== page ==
Manager’s Message: Driving the Co-op Culture

Manager’s Message: Driving the Co-op Culture

Staying In Our Own Lane

“Corporate culture” is a buzz phrase that’s been around a while. Lately, it’s been used by co-ops, too, only we call it “co-op culture.”

And now, you’re probably wondering why it should matter to you, as a member of HomeWorks Tri-County Electric Cooperative?

Our co-op culture is our way of working together, something that gives people a “feel” for the co-op, from the inside as a participant or from the outside as a guest or observer. It’s based on our shared attitudes and beliefs, on the 7 cooperative principles followed worldwide, and on the written and unwritten rules that have developed in our 75 years of existence.

Our culture determines what is considered right or wrong, important or unimportant, workable or unworkable, and it guides how we respond to the unexpected – crises or sudden change.

For instance, when we refer to our culture of safety, we mean this statement of policy from Board Policy 201:

“The safety of its employees is a matter of vital concern to the Cooperative.  It is a matter of policy that protective equipment will be supplied and used wherever necessary, and that no service to be rendered ever becomes of such importance that an employee be knowingly endangered.”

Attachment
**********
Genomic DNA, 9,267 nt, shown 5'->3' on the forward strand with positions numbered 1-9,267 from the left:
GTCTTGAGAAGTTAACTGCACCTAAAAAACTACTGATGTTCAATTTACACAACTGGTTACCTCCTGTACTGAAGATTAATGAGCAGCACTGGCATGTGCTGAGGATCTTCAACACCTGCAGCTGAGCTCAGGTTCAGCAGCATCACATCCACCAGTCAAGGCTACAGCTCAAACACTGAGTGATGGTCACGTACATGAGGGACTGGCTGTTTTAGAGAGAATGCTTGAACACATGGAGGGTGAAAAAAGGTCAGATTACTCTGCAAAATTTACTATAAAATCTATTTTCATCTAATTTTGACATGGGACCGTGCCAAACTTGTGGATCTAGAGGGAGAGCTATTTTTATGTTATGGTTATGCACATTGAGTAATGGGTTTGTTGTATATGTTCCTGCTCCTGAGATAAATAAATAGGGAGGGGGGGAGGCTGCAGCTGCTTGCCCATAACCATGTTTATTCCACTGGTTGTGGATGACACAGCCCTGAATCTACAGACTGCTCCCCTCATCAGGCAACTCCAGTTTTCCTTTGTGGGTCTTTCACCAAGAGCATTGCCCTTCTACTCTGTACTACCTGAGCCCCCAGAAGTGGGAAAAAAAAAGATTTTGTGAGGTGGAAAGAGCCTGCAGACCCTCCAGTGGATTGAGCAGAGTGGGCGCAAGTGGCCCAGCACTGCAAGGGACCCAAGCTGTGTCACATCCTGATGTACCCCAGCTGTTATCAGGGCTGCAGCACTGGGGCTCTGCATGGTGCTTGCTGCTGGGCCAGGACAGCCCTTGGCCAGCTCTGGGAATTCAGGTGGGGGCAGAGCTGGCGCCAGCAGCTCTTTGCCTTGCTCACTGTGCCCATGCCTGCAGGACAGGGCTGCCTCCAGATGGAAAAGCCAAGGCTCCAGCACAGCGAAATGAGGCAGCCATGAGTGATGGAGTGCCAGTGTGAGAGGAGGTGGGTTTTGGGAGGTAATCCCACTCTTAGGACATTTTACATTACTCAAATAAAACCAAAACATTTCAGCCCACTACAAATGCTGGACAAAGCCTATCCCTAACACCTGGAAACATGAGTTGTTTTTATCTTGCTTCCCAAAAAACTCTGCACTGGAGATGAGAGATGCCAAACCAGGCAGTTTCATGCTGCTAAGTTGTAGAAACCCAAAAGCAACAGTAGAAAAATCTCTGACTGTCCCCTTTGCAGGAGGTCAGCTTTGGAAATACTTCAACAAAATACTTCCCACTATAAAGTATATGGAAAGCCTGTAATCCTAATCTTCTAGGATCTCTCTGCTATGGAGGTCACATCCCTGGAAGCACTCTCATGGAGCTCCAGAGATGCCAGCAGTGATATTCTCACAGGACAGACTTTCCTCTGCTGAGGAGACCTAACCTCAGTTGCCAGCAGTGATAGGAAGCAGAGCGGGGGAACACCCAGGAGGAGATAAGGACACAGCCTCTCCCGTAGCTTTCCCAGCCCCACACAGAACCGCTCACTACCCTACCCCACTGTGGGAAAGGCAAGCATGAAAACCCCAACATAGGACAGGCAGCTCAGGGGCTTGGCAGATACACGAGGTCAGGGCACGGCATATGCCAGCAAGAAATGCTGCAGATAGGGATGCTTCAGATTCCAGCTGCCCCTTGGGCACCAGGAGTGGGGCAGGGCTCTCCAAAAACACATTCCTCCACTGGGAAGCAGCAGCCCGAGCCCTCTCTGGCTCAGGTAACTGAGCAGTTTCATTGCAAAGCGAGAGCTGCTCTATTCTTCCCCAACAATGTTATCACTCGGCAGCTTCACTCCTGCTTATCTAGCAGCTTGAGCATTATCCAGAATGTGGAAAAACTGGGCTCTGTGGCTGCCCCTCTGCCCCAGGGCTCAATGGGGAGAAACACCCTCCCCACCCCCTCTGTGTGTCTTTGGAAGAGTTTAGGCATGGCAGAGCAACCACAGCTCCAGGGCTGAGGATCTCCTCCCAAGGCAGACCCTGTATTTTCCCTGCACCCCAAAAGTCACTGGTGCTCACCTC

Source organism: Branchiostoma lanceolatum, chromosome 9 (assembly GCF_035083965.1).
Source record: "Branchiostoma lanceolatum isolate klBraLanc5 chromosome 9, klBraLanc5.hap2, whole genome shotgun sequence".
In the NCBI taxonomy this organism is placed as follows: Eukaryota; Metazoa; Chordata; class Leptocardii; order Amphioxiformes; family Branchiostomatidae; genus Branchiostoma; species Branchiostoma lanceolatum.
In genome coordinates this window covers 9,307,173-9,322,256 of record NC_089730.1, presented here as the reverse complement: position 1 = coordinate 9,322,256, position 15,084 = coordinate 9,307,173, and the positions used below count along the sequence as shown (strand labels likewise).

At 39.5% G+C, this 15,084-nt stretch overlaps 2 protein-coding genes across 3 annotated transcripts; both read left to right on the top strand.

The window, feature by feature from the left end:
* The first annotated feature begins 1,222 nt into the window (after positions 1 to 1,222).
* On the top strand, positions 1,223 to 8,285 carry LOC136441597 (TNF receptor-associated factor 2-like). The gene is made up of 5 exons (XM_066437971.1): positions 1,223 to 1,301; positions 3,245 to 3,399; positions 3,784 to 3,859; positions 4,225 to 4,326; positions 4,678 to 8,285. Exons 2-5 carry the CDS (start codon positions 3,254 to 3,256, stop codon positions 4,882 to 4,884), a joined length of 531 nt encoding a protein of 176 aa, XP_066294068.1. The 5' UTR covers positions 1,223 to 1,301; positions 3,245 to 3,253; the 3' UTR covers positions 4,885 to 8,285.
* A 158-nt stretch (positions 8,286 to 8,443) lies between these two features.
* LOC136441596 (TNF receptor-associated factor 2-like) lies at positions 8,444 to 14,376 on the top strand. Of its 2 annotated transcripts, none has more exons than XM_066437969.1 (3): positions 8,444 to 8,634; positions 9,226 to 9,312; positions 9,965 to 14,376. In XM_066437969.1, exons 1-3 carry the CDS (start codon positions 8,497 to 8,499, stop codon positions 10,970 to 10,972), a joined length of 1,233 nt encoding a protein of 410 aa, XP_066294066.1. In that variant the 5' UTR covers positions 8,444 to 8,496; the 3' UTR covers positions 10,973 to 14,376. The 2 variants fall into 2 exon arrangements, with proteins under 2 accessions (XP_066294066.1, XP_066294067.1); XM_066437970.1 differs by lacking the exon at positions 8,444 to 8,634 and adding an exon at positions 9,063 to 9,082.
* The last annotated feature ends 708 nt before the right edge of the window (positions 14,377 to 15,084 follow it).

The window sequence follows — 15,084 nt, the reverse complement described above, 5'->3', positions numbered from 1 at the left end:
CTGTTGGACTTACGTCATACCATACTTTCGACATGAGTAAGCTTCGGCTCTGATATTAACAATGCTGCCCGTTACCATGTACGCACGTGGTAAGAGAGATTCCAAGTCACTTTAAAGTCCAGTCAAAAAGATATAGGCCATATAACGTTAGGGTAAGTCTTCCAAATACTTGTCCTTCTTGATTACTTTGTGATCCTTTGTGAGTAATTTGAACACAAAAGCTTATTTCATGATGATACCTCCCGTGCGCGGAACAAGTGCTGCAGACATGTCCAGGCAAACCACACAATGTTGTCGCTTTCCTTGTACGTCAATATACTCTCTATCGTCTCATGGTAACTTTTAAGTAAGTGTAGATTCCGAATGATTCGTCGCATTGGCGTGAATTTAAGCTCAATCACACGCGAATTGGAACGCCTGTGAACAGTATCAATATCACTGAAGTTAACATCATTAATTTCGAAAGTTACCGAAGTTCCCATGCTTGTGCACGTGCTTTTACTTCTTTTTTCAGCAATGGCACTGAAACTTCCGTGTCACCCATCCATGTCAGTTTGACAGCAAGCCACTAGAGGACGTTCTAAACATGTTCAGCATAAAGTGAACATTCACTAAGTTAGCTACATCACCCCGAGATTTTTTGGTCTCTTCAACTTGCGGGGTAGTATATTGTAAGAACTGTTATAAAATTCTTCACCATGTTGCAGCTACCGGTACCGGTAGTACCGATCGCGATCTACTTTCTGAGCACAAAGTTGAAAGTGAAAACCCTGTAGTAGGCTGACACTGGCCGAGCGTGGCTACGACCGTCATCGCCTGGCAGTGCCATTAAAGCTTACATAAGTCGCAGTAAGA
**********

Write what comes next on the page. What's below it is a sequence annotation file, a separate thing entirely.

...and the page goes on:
Culture determines how we treat each other and work together. One of the best descriptions used recently is “stay in our own lane.” What that really means is that each of us – board member, employees, and members – have our own set of responsibilities and we should focus on those, rather than getting distracted by what’s going on in someone else’s area.

Board elections, which you can read about on the next page, are one “lane” of responsibility. They’re important because HomeWorks Tri-County’s co-op culture starts with the board of directors. These seven men and women provide the direction that makes sure we’re meeting your needs.

The board sets the policies which guide our everyday behaviors, from working safely to making our member-owners the focus of our work. By listening to you, our members, they can tell what’s working and what isn’t, and which areas need more attention.

You have your own lane of responsibility that contributes to the co-op’s culture. When you come to meetings, volunteer to be a delegate and attend the annual meeting, step up to be a district officer, or serve your neighbors as a district director, you are saying your cooperative is important to you.

For 75 years, we’ve been fortunate to have a strong core of members who value their cooperative. Your participation and support will continue that tradition and determine HomeWorks Tri-County’s co-op culture for the next 75 years.

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